100 mile review of the F650GS

Yesterday was my last day of vacation, so I put it to good use by trying out the new bike.  

I was a little apprehensive at first since I wanted to head to the city for some bridge shots, but break-in procedure states to keep the bike under 5000 rpm.  That wound up being no problem — I'd forgotten (how? dunno!) that the twin has SIX gears instead of the thumper's five.  Highway cruising at 75mph in 6th gear kept the bike happily under 5k rpm.

Obviously this isn't an ideal freeway ride review since I did have to watch the rpms, but I can confidently say that the bike will work out for those inevitable long hauls.  Downshifting into fifth had enough power to pass people with ease and cruising in sixth was comfortable.  Once the bike can go over 5k rpms, it'll go all day at 80mph, by which of course I mean the safe and legal freeway speed.

I had a little bit of wind buffeting — not as bad as the taller riders whose reviews I'd read — but I'm going to hold off on that because I do have a F800GS windscreen on order from the dealer.

30 miles of freeway later, I was in sunny San Francisco.  Time for 19th Avenue and the "stop and go traffic" test! 

Once again, the bike did great.  No overheating (or even warming), no complaints from my clutch hand, no problems putting a foot down every block on the San Francisco hills.

And then I was at Fort Point; time for bike porn!


After a few dozen pictures, I had some unintentional U-turn practice as I got hopelessly lost in the Presidio.  This happens every time I'm in the Presidio and you'd think that I'd remember my way out eventually, but no.  However, I can now say for certain that the twin F650GS is good at parking lot U-turns. 😉

Can't complain, though, as the Presidio district gives photos like this:


Baker Beach:



OK, enough Golden Gate Bridge!

I turned southwest, towards the Sutro district, to pick up the Great Highway south along the coast.

There's not much to review about this bike from this section of road; it's about 40mph and fairly straight, with enough stop lights tossed in to make you have to watch the traffic.

I did entertain myself at said stoplights by spotting myself in duplicate in the F650GS's cockpit.  Hey, look, it's me!  Hi, me!


The Great Highway does, of course, offer more opportunities for bike porn.  So here ya go.



I need to do a separate entry about the onboard computer on this thing — one of the "non-optional options" that hiked up the MSRP.  I'm a gadget lover, so I confess to loving it, but I swear the thing is probably smarter than I am.

I do wonder why they gave the largest amount of real estate to the single most useless piece of information.  Does anyone ever really need to know what gear they're in?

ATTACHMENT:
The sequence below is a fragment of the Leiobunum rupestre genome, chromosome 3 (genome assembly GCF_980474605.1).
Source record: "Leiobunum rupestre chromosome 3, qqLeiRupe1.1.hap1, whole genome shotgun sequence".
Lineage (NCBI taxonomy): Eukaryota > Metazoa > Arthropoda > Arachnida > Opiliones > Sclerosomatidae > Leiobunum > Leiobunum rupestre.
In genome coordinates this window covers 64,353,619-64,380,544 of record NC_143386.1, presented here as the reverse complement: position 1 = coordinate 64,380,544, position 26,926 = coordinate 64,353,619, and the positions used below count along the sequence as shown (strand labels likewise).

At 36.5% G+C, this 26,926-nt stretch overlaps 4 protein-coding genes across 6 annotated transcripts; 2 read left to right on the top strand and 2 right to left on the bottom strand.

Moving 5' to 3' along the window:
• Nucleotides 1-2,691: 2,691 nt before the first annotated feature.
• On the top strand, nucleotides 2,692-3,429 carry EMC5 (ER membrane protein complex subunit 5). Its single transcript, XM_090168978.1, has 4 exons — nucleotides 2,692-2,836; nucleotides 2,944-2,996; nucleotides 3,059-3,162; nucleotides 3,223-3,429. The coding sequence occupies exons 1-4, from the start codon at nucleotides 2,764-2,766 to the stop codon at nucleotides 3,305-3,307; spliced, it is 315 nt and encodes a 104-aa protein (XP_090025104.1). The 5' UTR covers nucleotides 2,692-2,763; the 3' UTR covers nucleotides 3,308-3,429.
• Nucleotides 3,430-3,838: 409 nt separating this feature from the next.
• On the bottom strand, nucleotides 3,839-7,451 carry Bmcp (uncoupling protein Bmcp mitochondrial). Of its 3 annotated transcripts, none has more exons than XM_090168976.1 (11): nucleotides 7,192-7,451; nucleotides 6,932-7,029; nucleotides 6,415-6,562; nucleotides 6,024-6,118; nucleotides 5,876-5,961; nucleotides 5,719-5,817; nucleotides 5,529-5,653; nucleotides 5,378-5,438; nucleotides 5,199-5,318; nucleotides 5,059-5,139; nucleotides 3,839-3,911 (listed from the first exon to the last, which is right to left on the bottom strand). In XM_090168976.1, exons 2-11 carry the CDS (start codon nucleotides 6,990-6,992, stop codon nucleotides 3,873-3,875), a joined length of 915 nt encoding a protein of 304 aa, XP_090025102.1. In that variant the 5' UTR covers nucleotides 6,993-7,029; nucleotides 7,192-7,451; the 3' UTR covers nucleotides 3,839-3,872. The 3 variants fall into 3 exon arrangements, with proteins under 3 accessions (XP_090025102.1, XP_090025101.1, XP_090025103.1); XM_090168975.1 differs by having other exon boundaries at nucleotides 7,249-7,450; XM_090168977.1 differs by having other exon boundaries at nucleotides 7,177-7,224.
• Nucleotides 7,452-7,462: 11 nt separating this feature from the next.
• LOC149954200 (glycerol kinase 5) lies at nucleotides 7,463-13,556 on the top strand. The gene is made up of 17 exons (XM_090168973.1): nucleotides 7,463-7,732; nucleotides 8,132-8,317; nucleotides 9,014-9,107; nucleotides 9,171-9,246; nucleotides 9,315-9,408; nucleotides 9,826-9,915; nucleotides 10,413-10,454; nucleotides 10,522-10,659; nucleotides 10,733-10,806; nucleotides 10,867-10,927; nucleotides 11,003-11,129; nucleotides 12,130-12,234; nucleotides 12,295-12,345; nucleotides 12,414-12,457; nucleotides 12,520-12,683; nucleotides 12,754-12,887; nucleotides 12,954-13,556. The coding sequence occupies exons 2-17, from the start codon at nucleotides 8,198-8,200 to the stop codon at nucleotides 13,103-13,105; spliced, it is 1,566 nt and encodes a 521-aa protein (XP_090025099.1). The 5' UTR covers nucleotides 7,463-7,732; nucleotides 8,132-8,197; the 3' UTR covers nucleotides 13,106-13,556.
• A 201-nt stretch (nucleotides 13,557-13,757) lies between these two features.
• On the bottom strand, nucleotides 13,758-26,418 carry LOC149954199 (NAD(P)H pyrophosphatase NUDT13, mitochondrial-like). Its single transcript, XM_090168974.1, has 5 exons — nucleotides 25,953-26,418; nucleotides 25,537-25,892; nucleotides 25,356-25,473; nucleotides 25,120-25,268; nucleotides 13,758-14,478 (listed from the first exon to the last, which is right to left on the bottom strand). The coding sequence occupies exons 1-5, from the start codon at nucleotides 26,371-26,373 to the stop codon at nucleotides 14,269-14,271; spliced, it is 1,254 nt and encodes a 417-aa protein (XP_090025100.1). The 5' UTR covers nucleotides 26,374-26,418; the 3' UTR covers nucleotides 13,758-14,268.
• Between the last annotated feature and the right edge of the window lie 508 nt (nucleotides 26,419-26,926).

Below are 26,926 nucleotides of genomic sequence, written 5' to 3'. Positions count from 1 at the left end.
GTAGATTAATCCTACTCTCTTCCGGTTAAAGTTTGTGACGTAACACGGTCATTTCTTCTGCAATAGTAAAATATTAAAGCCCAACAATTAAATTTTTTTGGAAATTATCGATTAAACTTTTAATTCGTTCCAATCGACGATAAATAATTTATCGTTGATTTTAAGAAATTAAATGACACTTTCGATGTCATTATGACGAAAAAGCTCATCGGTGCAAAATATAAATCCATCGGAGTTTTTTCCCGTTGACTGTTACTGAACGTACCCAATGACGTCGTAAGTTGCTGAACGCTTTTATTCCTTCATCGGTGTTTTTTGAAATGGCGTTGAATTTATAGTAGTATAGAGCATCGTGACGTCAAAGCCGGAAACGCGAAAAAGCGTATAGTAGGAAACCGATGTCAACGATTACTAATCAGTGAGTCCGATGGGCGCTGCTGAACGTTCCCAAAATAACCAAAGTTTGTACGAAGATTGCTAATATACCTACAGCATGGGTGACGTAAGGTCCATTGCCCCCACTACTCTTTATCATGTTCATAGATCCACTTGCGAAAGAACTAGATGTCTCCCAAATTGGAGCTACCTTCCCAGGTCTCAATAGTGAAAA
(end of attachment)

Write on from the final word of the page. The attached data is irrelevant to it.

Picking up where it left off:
Not surprisingly, the F650GS handles long sweepers really frickin' well.  The Devil's Slide area was pretty free of traffic and toodling along at about 50mph was fun and easy.   The bike holds a line really well in these conditions and I barely had to think about lane placement at all.  Yum.


Lunch at Cameron's in Half Moon Bay: spinach and artichoke soup with garlic fries.  Nom nom nom!


Time to hit some tighter twisties!  I kept going down the coast for a while, then peeled inland at San Gregorio to hit Stage Road.  Time for some one lane, 1st or 2nd gear curves!

Once again, the bike did great.  There were some times that I wanted "1st and a half" gear, but I think that was mainly because I was still keeping the bike under 5k rpm.  If I could have gone higher in 1st gear, I don't think I would have even noticed the gearing "problem".  Clearly I'll just have to go back to Stage Road over and over to retest. 😉


Along this section, the bike also hit triple-digit mileage! Woo!


I kept on the one-lane curvy theme back up through the Santa Cruz Mountains, turning onto Old La Honda and winding and weaving over the summit back towards Portola.

Once again, the bike was a ton of fun to ride…..and to photograph. 🙂




The forested portions of Old La Honda even gave me some wet-and-pine-needly curves to play on.  Not a slip nor a slide from the Beemer!  I didn't take many photos of this section as the lighting was bad and there were just enough cars so that I didn't want to block the road, but here's the idea.


So that was my shakedown ride of the new bike.  I really had no complaints at all — none that won't be nonexistent once I can go above 5000 rpms, at least.  

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